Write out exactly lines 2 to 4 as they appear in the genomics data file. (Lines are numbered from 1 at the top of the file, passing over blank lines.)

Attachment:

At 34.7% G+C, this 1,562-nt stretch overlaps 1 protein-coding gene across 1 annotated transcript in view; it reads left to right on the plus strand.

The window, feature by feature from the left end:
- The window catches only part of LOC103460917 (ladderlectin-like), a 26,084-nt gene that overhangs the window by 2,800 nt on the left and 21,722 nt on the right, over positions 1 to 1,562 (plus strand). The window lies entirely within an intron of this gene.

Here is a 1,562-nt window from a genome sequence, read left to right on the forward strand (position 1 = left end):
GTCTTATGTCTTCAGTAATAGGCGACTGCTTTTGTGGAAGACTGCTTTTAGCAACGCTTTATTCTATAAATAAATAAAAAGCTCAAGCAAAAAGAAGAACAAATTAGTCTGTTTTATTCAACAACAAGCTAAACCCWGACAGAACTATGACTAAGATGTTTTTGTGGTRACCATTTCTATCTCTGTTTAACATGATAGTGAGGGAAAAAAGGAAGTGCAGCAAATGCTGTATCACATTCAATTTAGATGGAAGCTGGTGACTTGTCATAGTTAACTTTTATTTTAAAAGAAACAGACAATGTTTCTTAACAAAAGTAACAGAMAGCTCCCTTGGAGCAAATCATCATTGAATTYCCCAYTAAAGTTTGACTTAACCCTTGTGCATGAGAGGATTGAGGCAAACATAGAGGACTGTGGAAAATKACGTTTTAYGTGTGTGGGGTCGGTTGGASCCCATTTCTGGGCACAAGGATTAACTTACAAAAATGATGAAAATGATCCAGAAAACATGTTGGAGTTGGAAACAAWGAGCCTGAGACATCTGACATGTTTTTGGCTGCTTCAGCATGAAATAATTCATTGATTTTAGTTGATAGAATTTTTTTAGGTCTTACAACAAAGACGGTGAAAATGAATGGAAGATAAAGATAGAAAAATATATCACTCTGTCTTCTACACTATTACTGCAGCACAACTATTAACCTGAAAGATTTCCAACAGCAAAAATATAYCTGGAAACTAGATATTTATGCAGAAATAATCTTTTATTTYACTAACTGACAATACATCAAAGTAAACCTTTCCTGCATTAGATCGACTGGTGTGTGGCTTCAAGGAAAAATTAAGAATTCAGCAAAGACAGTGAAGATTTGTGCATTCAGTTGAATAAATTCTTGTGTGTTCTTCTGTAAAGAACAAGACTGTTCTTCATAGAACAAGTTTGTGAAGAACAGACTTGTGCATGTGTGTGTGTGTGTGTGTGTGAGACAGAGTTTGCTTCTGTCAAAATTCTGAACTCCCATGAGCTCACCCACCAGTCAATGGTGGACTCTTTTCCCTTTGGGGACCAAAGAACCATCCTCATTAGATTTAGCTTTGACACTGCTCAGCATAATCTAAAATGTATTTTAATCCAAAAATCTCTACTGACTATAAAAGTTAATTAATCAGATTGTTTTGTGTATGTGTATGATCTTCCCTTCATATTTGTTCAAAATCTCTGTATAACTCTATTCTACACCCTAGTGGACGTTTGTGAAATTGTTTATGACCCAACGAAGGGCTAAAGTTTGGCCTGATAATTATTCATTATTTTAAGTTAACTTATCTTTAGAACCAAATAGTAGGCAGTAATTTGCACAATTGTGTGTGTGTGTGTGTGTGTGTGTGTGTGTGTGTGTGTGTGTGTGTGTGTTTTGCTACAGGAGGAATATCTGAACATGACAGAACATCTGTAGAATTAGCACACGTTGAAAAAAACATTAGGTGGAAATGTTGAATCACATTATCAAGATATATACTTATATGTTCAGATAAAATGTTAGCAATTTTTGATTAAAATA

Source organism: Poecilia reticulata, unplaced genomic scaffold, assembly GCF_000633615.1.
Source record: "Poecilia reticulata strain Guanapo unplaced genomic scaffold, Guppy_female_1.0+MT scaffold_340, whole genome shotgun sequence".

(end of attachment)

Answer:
The window, feature by feature from the left end:
- The window catches only part of LOC103460917 (ladderlectin-like), a 26,084-nt gene that overhangs the window by 2,800 nt on the left and 21,722 nt on the right, over positions 1 to 1,562 (plus strand). The window lies entirely within an intron of this gene.

Here is a 1,562-nt window from a genome sequence, read left to right on the forward strand (position 1 = left end):